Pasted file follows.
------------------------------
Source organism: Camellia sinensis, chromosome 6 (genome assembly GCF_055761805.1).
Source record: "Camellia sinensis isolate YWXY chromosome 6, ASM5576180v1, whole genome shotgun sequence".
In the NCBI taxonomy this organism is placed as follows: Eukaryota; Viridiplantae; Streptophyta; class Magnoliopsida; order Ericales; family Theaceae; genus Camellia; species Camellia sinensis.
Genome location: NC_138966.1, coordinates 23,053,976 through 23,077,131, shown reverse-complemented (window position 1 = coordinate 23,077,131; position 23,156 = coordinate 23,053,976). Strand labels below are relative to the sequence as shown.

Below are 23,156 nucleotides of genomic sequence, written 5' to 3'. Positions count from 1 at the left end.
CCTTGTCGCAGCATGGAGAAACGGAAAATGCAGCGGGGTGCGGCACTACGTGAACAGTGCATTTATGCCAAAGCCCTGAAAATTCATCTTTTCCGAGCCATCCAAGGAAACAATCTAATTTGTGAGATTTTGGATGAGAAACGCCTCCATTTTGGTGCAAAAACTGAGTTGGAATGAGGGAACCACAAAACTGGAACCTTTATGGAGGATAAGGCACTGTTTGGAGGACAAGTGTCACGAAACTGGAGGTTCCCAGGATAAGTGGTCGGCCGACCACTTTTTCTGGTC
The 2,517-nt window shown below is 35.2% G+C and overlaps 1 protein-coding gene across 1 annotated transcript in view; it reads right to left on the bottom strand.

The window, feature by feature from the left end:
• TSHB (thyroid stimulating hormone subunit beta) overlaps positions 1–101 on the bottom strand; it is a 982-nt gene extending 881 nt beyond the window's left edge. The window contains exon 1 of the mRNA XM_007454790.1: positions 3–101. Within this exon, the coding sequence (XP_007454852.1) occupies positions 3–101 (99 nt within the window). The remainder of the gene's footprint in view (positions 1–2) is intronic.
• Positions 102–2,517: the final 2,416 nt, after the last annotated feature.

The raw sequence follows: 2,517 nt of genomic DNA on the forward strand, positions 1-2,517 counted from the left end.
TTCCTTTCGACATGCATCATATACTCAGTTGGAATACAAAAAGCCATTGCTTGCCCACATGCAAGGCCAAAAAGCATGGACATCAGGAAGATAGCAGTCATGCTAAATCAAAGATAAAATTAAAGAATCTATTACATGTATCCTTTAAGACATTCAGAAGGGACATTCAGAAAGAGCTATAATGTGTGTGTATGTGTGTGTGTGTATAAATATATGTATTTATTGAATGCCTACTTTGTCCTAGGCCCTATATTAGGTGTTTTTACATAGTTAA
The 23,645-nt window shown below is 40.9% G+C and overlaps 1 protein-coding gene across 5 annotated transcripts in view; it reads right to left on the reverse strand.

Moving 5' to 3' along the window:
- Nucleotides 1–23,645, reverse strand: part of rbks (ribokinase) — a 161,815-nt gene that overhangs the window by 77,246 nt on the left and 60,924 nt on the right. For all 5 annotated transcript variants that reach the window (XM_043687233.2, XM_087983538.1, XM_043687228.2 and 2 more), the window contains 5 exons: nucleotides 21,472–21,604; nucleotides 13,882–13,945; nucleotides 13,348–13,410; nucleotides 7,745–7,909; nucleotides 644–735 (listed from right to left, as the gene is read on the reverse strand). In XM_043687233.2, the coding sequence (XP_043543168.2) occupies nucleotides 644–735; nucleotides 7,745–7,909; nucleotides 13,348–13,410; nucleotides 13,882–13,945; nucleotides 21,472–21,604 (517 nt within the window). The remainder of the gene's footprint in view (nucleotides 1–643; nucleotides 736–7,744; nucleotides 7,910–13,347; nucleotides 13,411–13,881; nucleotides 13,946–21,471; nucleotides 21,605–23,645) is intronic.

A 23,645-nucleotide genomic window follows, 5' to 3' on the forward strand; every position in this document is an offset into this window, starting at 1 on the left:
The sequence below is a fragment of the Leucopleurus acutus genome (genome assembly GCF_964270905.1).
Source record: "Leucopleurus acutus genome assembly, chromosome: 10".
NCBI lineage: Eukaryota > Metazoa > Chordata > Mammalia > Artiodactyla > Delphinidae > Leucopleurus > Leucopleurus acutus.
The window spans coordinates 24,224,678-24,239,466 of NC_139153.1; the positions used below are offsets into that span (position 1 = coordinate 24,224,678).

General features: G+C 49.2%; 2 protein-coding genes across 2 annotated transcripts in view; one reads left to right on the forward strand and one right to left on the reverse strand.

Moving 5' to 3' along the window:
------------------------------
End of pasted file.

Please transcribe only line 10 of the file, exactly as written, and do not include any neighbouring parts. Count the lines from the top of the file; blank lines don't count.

• Positions 102–2,517: the final 2,416 nt, after the last annotated feature.